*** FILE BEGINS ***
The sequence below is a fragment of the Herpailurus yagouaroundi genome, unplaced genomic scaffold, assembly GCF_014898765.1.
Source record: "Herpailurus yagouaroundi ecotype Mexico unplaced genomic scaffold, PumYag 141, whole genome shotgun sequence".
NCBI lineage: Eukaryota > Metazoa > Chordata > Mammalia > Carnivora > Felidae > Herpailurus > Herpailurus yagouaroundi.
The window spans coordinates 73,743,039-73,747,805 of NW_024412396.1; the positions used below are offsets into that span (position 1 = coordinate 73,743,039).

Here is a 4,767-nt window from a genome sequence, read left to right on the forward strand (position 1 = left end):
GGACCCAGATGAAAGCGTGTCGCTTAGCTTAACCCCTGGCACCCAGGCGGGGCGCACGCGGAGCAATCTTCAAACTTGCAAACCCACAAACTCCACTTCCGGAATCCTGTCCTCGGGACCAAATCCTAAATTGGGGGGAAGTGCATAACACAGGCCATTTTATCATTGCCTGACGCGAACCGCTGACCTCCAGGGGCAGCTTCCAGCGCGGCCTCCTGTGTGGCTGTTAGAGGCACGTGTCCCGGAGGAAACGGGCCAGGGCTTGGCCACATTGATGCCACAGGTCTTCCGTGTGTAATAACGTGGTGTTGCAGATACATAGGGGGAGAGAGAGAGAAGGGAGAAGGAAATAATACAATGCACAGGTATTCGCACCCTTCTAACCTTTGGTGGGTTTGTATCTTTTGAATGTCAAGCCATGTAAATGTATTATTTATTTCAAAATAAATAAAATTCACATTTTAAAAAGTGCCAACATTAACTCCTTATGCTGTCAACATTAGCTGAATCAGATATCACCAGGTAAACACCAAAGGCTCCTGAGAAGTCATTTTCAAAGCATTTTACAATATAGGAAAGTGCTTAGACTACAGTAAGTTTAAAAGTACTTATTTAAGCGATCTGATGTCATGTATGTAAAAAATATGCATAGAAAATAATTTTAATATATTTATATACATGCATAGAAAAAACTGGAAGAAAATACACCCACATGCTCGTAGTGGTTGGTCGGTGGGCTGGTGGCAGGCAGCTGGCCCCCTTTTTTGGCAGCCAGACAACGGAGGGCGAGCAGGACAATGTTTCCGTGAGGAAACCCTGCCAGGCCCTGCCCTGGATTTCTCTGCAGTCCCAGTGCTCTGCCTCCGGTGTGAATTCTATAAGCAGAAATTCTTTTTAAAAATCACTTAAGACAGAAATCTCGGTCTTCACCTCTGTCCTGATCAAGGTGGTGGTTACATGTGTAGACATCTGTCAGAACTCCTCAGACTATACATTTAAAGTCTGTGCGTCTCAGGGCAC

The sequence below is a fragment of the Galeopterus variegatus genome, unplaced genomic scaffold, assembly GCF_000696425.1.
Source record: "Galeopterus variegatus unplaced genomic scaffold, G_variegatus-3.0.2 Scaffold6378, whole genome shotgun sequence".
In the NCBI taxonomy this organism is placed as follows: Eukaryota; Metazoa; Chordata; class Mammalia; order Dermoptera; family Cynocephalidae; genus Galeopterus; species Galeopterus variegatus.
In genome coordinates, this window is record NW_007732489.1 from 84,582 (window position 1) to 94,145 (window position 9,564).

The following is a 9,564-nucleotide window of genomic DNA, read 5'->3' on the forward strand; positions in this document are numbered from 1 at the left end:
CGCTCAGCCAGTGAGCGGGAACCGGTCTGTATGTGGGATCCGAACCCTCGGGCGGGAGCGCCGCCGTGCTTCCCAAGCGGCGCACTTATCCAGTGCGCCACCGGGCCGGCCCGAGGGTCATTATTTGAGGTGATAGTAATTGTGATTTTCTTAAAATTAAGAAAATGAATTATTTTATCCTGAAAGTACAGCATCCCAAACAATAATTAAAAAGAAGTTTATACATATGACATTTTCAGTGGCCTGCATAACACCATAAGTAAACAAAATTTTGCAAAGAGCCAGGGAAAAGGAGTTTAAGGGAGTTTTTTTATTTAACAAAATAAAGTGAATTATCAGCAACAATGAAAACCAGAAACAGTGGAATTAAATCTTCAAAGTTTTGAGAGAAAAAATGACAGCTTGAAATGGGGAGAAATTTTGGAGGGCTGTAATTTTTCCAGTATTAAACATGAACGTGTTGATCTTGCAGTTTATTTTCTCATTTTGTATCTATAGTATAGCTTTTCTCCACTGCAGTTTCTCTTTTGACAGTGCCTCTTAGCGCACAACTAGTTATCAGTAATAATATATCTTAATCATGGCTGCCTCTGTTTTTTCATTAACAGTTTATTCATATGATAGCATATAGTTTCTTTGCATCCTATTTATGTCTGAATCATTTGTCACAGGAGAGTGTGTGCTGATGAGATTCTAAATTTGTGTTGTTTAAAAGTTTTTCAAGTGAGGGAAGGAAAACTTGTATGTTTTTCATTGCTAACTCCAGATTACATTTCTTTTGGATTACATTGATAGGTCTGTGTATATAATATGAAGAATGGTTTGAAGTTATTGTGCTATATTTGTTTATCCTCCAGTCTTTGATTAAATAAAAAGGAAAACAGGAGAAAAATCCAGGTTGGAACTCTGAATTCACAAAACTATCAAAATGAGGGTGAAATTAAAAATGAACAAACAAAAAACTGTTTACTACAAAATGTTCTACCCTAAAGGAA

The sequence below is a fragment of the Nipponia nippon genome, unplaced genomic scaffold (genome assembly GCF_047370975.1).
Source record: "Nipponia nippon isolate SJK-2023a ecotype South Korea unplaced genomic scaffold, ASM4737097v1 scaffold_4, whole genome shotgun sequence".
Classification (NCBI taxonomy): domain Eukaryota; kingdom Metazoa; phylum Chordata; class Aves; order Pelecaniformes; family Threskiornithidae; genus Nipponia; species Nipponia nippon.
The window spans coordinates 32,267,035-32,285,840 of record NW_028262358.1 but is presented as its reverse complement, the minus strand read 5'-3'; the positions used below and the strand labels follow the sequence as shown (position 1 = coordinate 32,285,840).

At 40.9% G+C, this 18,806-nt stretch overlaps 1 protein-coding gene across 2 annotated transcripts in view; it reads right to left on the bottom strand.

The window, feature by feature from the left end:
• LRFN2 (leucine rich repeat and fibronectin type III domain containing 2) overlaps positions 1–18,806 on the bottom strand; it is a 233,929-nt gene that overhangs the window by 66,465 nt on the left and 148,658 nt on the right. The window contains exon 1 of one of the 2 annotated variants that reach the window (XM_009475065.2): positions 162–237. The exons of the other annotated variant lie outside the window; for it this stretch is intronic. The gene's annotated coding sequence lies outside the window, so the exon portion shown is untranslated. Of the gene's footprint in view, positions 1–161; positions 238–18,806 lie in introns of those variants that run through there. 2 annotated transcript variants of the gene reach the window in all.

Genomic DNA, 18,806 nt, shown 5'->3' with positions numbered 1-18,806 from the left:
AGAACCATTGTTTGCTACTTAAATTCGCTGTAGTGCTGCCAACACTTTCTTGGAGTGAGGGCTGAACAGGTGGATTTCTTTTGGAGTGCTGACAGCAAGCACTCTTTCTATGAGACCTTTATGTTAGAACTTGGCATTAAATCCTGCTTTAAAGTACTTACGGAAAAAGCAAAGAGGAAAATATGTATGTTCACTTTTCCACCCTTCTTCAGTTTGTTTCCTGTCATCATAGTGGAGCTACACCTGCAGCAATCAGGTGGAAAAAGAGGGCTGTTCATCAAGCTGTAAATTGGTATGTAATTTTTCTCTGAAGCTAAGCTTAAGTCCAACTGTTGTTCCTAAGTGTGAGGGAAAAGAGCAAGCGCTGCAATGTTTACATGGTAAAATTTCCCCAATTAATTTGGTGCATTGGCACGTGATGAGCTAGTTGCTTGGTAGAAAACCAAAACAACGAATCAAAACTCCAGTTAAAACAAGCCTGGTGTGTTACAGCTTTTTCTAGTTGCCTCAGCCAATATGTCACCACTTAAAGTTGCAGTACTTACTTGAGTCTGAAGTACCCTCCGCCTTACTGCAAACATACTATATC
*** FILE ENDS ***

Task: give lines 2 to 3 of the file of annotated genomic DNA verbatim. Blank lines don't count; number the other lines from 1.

Source record: "Herpailurus yagouaroundi ecotype Mexico unplaced genomic scaffold, PumYag 141, whole genome shotgun sequence".
NCBI lineage: Eukaryota > Metazoa > Chordata > Mammalia > Carnivora > Felidae > Herpailurus > Herpailurus yagouaroundi.